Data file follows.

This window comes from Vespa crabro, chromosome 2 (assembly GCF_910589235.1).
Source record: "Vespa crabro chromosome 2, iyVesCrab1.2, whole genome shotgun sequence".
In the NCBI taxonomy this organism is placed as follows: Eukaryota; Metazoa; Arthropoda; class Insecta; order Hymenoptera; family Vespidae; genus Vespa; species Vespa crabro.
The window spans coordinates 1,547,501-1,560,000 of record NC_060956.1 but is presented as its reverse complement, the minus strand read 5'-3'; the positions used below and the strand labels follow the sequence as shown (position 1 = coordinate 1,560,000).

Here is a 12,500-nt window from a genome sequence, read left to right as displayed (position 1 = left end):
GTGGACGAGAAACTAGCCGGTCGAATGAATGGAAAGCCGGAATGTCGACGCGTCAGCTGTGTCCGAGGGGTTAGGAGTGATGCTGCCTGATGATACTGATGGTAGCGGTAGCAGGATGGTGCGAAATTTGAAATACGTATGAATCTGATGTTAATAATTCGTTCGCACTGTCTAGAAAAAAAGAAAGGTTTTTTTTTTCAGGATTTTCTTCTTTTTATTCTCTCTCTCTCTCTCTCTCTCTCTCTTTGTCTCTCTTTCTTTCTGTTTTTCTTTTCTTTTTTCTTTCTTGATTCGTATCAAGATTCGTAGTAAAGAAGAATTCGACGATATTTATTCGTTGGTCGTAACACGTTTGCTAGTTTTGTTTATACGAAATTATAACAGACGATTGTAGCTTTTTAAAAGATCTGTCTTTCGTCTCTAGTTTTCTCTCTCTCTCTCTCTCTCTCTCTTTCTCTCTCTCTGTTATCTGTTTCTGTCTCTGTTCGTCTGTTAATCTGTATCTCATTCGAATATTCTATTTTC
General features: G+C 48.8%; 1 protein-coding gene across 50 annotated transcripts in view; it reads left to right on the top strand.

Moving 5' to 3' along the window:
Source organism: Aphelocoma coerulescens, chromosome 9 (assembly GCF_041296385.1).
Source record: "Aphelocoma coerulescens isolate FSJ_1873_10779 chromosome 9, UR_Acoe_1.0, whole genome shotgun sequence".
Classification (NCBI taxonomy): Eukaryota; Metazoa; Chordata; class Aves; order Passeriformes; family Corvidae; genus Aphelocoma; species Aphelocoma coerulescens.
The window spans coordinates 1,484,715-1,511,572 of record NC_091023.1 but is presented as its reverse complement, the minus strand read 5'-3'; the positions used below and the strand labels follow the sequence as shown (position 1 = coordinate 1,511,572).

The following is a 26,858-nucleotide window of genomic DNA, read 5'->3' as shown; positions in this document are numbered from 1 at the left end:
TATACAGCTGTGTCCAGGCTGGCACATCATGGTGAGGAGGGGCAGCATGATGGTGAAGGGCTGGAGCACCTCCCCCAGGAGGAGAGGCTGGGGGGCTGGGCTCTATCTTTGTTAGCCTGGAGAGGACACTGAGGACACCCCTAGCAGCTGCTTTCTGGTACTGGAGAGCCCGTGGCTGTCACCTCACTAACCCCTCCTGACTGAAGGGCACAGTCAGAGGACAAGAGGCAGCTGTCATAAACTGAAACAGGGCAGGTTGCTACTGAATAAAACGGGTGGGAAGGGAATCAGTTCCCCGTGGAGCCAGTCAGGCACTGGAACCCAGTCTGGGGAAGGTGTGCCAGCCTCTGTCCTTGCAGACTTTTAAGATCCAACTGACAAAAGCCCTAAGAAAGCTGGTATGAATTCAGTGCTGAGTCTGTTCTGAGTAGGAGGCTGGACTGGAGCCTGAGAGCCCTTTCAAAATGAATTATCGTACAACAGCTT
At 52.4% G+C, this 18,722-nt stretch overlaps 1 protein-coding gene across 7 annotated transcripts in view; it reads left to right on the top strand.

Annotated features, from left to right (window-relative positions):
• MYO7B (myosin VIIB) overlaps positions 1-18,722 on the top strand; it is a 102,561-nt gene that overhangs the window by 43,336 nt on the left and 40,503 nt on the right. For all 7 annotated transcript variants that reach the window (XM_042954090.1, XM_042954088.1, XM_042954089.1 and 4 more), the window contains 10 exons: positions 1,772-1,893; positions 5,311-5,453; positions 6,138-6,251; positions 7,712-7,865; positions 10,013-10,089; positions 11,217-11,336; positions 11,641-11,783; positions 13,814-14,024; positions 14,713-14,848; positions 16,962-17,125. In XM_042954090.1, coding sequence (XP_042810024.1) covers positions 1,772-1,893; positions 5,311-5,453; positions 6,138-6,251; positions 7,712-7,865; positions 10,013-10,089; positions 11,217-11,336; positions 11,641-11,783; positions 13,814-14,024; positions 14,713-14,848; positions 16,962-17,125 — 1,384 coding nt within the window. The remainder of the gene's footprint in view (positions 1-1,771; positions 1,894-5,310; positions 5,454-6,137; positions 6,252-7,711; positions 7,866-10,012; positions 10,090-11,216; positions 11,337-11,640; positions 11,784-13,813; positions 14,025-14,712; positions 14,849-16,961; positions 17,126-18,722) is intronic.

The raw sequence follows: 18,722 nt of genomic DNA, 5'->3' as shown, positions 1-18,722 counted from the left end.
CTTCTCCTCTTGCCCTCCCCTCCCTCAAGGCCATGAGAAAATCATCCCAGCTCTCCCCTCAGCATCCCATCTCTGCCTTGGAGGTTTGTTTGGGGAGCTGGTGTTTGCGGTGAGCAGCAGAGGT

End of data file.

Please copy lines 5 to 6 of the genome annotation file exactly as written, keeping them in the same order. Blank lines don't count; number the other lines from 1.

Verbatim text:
Here is a 12,500-nt window from a genome sequence, read left to right as displayed (position 1 = left end):
GTGGACGAGAAACTAGCCGGTCGAATGAATGGAAAGCCGGAATGTCGACGCGTCAGCTGTGTCCGAGGGGTTAGGAGTGATGCTGCCTGATGATACTGATGGTAGCGGTAGCAGGATGGTGCGAAATTTGAAATACGTATGAATCTGATGTTAATAATTCGTTCGCACTGTCTAGAAAAAAAGAAAGGTTTTTTTTTTCAGGATTTTCTTCTTTTTATTCTCTCTCTCTCTCTCTCTCTCTCTCTTTGTCTCTCTTTCTTTCTGTTTTTCTTTTCTTTTTTCTTTCTTGATTCGTATCAAGATTCGTAGTAAAGAAGAATTCGACGATATTTATTCGTTGGTCGTAACACGTTTGCTAGTTTTGTTTATACGAAATTATAACAGACGATTGTAGCTTTTTAAAAGATCTGTCTTTCGTCTCTAGTTTTCTCTCTCTCTCTCTCTCTCTCTCTTTCTCTCTCTCTGTTATCTGTTTCTGTCTCTGTTCGTCTGTTAATCTGTATCTCATTCGAATATTCTATTTTC